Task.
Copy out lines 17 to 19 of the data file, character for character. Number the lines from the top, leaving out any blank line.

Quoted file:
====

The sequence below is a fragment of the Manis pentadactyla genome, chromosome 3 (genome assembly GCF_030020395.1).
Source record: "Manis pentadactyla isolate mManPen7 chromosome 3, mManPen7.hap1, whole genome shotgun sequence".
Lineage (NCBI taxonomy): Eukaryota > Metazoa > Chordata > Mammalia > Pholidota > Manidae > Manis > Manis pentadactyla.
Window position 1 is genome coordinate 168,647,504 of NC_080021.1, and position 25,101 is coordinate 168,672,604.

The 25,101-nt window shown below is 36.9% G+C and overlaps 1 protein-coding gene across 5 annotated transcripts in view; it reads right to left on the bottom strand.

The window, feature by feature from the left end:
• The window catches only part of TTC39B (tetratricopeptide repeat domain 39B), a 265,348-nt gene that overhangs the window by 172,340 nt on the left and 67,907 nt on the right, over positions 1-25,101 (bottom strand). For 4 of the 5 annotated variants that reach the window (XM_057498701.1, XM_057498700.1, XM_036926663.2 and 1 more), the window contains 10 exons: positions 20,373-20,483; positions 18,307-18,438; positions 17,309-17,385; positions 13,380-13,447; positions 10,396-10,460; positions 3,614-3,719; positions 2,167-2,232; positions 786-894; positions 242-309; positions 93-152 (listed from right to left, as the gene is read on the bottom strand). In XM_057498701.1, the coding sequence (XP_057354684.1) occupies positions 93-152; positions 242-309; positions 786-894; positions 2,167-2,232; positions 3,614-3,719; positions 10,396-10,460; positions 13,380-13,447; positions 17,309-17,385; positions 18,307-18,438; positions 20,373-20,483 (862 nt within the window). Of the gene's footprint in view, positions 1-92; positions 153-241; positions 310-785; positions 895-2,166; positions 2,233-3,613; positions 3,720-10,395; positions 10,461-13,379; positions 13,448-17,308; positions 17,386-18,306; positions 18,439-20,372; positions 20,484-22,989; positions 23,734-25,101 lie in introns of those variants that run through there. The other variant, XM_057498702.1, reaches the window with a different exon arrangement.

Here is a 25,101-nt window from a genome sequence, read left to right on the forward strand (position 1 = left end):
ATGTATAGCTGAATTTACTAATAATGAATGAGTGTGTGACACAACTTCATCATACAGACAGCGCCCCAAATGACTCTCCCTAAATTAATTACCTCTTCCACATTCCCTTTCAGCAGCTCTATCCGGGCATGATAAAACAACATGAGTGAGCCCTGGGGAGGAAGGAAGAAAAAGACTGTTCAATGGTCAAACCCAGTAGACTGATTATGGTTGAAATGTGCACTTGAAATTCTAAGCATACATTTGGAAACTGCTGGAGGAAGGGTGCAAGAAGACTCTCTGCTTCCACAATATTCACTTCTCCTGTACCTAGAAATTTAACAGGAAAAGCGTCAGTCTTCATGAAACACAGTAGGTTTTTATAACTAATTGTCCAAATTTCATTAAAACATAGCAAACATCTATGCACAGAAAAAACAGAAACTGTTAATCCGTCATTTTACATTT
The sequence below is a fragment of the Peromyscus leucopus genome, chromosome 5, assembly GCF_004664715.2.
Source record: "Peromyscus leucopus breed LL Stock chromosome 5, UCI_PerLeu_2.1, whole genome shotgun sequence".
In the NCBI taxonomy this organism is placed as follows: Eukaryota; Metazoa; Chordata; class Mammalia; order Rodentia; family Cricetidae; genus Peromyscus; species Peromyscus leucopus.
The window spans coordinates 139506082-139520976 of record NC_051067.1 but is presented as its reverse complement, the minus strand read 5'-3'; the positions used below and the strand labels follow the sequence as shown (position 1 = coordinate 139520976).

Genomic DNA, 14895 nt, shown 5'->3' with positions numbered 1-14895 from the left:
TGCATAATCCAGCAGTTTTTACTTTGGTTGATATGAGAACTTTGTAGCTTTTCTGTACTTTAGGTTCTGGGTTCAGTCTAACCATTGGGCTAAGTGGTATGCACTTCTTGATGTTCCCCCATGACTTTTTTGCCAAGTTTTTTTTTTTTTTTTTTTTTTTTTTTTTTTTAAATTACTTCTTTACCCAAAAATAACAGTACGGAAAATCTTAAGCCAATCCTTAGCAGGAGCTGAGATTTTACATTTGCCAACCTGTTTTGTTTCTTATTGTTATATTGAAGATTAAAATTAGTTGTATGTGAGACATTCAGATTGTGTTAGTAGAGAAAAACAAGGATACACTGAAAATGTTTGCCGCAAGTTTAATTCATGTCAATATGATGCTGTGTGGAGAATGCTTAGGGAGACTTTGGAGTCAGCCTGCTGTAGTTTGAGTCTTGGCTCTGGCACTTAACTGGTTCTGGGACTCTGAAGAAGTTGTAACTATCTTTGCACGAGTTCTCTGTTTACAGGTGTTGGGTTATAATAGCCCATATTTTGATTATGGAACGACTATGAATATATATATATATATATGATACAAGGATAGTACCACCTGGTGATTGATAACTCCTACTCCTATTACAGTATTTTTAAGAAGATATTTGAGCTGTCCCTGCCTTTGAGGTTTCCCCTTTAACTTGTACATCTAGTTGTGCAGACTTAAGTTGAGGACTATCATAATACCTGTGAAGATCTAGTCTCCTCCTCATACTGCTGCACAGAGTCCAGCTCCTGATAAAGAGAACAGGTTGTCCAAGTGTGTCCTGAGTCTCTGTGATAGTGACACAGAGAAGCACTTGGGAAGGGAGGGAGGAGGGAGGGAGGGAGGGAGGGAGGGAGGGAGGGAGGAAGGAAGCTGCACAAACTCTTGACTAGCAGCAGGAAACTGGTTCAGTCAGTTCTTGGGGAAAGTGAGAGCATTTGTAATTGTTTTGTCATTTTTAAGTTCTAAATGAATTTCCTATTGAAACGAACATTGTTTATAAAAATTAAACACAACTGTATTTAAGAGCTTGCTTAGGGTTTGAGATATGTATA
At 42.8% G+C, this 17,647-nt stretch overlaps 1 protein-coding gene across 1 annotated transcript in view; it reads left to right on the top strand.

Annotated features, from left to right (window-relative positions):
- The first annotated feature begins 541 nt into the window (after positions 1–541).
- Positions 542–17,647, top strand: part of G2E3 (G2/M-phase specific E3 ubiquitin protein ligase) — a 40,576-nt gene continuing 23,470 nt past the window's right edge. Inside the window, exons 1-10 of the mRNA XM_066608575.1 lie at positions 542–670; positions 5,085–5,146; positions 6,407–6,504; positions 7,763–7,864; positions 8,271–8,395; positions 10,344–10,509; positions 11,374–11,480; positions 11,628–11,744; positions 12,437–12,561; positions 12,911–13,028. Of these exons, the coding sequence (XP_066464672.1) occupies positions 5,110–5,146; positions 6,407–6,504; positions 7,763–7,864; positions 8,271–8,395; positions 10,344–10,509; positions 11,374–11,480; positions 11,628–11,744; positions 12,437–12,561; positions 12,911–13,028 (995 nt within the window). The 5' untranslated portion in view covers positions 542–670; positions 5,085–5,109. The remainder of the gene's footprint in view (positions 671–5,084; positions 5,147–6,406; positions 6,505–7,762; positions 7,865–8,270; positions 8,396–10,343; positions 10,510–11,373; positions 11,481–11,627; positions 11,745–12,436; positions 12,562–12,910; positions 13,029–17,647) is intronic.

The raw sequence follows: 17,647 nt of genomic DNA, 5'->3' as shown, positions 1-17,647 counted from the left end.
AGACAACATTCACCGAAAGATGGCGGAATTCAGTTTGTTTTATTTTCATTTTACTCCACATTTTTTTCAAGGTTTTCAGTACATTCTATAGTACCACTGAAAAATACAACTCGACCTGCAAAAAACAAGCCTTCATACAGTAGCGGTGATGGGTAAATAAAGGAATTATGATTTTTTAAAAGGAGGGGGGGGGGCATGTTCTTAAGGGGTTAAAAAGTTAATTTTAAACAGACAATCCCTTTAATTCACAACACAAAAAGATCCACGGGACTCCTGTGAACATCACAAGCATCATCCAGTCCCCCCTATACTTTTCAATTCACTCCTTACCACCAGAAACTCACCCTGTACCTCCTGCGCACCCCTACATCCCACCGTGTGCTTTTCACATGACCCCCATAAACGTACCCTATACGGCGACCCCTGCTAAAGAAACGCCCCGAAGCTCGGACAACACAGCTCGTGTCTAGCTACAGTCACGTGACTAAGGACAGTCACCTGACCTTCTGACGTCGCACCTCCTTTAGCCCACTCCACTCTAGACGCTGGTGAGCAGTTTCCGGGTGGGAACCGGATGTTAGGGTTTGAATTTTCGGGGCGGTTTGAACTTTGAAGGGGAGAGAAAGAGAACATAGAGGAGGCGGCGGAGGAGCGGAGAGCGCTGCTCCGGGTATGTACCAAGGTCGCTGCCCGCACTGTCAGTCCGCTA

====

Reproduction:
Annotated features, from left to right (window-relative positions):
- The first annotated feature begins 541 nt into the window (after positions 1–541).
- Positions 542–17,647, top strand: part of G2E3 (G2/M-phase specific E3 ubiquitin protein ligase) — a 40,576-nt gene continuing 23,470 nt past the window's right edge. Inside the window, exons 1-10 of the mRNA XM_066608575.1 lie at positions 542–670; positions 5,085–5,146; positions 6,407–6,504; positions 7,763–7,864; positions 8,271–8,395; positions 10,344–10,509; positions 11,374–11,480; positions 11,628–11,744; positions 12,437–12,561; positions 12,911–13,028. Of these exons, the coding sequence (XP_066464672.1) occupies positions 5,110–5,146; positions 6,407–6,504; positions 7,763–7,864; positions 8,271–8,395; positions 10,344–10,509; positions 11,374–11,480; positions 11,628–11,744; positions 12,437–12,561; positions 12,911–13,028 (995 nt within the window). The 5' untranslated portion in view covers positions 542–670; positions 5,085–5,109. The remainder of the gene's footprint in view (positions 671–5,084; positions 5,147–6,406; positions 6,505–7,762; positions 7,865–8,270; positions 8,396–10,343; positions 10,510–11,373; positions 11,481–11,627; positions 11,745–12,436; positions 12,562–12,910; positions 13,029–17,647) is intronic.